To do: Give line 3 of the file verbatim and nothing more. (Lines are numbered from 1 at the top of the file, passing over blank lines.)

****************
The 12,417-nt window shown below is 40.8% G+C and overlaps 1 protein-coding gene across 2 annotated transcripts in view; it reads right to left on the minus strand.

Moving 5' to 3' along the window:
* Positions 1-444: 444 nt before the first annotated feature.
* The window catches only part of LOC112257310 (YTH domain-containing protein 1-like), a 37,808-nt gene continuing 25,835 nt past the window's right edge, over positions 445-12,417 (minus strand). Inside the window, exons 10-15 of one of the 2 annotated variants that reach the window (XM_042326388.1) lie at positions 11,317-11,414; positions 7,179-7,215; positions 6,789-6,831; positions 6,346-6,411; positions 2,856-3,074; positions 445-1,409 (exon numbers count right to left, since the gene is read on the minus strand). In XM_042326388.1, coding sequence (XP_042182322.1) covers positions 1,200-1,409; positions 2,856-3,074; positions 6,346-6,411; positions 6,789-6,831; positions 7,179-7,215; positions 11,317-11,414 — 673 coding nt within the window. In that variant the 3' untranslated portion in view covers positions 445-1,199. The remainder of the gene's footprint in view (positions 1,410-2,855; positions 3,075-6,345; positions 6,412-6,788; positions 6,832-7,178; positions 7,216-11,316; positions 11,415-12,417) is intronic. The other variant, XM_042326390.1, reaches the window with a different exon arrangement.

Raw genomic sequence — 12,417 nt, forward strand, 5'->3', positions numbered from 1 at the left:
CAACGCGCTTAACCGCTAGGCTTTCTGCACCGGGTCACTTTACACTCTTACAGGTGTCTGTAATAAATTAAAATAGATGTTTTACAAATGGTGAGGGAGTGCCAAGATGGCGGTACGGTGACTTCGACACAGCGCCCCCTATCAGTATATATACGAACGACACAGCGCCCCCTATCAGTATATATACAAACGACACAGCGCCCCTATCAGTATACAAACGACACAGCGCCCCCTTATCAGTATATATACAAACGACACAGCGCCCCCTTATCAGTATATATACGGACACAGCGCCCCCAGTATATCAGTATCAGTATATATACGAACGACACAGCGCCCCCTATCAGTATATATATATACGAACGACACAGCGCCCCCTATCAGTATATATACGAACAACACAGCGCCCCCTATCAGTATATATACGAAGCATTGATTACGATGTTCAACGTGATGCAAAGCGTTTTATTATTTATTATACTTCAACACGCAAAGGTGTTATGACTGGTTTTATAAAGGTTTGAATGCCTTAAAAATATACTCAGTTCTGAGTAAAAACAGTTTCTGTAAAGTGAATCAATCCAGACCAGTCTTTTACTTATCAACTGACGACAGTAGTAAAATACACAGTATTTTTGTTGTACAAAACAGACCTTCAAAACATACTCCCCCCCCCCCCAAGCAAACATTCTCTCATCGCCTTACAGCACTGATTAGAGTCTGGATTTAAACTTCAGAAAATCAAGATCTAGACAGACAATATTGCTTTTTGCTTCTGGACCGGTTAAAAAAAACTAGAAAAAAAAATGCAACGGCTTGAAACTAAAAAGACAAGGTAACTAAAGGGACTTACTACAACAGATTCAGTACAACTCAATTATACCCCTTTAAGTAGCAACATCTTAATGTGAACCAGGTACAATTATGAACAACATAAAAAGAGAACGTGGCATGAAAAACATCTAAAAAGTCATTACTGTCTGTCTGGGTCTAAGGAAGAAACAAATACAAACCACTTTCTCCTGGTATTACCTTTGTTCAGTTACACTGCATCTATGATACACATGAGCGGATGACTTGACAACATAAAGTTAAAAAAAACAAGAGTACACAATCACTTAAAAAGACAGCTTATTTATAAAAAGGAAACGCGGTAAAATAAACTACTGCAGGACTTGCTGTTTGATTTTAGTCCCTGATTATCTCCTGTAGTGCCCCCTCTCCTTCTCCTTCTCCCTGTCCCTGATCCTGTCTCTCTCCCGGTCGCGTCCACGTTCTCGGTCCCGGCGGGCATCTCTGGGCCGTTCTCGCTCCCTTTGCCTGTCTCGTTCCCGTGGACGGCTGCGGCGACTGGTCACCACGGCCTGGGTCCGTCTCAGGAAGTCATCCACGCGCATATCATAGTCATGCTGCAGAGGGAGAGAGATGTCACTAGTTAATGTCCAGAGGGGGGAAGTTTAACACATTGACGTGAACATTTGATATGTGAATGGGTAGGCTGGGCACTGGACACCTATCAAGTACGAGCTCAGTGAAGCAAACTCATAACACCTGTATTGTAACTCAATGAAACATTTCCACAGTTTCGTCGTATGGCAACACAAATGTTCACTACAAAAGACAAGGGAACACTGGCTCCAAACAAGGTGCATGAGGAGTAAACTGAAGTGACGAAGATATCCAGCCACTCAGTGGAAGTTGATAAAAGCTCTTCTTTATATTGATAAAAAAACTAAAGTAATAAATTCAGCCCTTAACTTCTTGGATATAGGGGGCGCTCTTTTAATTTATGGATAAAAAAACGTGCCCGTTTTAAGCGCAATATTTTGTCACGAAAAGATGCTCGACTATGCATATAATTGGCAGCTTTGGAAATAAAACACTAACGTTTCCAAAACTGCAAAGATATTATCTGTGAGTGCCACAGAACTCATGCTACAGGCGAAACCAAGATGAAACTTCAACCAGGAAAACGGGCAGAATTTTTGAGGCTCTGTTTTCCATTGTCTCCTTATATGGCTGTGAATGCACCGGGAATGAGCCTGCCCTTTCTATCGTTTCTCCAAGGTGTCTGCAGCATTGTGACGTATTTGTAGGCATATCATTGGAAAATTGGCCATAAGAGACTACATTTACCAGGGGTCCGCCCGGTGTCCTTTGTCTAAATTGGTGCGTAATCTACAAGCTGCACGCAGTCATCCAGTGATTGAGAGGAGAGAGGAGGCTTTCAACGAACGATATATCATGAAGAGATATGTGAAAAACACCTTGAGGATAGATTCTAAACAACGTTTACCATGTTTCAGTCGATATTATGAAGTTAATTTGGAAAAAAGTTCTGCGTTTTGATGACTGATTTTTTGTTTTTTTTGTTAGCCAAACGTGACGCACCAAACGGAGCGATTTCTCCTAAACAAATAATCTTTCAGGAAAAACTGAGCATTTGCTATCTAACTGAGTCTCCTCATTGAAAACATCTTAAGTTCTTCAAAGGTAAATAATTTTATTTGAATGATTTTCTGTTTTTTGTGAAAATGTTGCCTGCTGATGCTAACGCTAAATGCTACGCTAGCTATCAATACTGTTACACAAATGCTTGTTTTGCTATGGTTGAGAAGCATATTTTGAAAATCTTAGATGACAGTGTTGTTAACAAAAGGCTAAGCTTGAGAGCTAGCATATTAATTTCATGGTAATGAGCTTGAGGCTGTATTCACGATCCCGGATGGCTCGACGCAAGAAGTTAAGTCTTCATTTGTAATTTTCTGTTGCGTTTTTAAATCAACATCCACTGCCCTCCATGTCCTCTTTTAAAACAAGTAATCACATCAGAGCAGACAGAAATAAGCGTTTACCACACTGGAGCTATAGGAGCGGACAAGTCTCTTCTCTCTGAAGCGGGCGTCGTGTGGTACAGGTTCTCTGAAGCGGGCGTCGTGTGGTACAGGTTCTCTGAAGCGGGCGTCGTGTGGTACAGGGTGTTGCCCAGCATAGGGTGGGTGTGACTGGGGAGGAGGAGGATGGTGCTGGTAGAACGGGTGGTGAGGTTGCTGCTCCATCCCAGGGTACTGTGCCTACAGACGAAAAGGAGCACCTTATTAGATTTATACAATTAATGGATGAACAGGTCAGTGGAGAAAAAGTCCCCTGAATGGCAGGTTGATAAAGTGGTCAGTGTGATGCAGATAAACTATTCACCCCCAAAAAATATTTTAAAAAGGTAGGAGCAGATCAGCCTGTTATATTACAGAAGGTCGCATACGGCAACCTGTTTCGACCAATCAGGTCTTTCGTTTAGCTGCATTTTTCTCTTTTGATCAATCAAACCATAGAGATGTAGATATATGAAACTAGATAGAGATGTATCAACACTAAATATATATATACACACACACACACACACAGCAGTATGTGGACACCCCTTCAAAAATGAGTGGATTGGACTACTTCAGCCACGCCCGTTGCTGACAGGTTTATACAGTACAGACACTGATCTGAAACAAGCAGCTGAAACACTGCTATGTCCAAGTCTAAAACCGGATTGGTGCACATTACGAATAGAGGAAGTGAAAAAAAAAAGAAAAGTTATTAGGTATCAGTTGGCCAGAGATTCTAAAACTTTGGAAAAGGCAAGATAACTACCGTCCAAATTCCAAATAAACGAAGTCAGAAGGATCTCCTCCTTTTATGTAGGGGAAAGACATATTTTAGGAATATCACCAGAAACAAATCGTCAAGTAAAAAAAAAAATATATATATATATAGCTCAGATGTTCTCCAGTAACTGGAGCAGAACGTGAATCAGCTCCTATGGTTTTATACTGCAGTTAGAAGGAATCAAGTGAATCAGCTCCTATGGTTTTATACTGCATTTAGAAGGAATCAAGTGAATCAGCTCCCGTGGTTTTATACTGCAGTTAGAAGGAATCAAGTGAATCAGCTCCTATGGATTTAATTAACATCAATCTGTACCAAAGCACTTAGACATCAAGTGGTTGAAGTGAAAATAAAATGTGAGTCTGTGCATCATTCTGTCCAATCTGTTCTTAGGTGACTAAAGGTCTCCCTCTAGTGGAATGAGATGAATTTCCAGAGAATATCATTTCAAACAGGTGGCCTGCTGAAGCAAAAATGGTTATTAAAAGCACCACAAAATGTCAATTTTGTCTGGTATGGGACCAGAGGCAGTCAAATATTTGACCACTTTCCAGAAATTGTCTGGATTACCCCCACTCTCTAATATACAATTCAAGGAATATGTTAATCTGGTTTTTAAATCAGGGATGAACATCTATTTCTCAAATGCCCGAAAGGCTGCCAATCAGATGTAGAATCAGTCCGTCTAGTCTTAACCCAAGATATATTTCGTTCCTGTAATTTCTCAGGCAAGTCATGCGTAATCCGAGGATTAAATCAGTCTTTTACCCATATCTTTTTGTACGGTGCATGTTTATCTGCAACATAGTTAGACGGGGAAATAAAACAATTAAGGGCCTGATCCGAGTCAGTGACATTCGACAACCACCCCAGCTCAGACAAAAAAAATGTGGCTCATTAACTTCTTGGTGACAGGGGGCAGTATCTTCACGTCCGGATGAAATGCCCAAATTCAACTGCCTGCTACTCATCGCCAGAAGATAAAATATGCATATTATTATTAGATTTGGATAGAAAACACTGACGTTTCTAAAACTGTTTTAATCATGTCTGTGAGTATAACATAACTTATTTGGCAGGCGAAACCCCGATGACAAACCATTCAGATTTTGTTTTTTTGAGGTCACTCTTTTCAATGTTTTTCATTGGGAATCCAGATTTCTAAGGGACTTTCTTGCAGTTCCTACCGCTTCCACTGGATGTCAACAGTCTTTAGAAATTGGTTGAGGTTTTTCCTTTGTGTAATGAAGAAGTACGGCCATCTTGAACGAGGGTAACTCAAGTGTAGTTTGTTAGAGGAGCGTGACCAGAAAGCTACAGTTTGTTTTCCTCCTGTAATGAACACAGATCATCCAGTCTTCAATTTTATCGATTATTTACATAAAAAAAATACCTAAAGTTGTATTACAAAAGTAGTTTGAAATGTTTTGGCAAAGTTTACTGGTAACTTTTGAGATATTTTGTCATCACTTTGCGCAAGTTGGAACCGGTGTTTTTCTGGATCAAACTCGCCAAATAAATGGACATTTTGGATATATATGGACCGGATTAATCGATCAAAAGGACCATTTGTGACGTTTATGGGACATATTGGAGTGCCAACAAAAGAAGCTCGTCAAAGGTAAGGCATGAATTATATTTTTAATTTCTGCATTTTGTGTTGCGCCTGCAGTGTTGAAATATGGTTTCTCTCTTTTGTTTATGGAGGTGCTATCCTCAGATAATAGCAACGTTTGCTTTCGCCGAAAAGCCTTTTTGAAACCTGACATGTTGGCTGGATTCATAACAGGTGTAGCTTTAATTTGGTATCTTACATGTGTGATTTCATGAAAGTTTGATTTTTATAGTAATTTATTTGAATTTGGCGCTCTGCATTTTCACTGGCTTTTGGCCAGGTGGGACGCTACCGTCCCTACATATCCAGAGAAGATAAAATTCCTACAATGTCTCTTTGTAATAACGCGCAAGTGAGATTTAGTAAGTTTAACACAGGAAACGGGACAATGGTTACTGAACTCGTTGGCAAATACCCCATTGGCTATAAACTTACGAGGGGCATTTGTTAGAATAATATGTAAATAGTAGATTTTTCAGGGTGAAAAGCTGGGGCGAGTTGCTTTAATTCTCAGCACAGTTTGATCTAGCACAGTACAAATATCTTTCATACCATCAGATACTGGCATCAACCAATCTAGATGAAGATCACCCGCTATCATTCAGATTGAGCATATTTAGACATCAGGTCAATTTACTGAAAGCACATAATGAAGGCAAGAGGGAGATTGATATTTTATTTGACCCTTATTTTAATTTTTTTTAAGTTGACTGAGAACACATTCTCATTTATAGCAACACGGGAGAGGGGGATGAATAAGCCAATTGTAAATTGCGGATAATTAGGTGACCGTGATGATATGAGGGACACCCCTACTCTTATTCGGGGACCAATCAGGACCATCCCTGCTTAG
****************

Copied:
* Positions 1-444: 444 nt before the first annotated feature.